Dissertation - NLU Access
Ed.D. Doctor of Education
As the number of school aged children living in poverty increases, the inherent inequities within the United States class system continue to grow. Teacher perceptions regarding the social class system in the United States are examined utilizing focus group interviews with four teachers in an urban high school. A critical qualitative methodology was used to explore how the participants make sense of the complex social class system and how they perceive the impact of social class within the school context. The findings include two overarching themes that influenced these teachers’ perceptions and interpretations of social class: their own personal narrative /identity construction and the mindset of poverty. Personal narrative/identify construction includes the participants’ experiences from family life as well as interactions with friends, colleagues, students and their families. The mindset of poverty includes the belief in the “American Dream,” the belief that all can achieve in spite of systemic barriers and overwhelming evidence that most people in the US die in the same social class in which they were born. Recommendations are made for further research and for specific professional development for educators to include an emphasis on how teachers perceive their own and their students’ social class, and how this impacts teaching and learning.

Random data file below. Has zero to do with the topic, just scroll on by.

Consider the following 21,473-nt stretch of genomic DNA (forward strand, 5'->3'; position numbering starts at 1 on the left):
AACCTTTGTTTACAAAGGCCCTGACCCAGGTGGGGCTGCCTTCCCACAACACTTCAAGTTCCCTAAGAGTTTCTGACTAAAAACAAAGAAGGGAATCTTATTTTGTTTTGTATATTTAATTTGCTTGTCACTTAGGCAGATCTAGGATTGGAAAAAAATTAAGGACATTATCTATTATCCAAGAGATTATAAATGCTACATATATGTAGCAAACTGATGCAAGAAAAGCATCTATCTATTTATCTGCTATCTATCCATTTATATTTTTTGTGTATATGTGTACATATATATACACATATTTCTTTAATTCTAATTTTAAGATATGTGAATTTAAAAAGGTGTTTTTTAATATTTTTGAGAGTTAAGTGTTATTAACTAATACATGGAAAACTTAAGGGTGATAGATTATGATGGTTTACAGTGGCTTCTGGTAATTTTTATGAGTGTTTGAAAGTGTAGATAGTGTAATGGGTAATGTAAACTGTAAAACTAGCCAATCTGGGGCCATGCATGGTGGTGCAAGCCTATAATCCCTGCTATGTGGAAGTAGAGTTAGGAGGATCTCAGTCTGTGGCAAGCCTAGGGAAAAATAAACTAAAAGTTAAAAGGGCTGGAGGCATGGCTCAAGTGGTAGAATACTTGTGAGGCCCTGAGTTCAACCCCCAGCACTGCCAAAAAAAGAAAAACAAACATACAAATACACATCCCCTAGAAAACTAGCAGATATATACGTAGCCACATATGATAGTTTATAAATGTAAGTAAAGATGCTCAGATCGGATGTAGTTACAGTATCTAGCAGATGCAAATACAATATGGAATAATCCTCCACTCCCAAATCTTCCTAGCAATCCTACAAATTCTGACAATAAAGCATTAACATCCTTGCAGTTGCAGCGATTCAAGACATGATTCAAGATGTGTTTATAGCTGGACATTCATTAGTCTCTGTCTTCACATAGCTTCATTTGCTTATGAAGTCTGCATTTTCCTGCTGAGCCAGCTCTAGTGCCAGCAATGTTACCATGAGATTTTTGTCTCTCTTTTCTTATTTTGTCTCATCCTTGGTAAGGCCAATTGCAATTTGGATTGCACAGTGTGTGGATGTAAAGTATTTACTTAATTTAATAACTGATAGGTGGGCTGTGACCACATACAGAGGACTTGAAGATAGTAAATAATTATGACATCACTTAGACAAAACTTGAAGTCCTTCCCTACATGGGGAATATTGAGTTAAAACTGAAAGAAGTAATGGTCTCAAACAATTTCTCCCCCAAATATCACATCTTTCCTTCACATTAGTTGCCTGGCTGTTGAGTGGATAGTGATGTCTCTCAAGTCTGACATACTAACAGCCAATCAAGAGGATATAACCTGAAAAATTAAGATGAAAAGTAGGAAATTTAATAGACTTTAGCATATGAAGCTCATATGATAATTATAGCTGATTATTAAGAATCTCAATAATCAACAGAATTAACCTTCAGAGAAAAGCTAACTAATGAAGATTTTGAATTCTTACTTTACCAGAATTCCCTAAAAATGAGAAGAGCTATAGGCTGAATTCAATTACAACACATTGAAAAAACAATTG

Stevenson-Olson, Tracy, "Examining Teachers' Perceptions of the United States Social Class System" (2016). Dissertations. 172.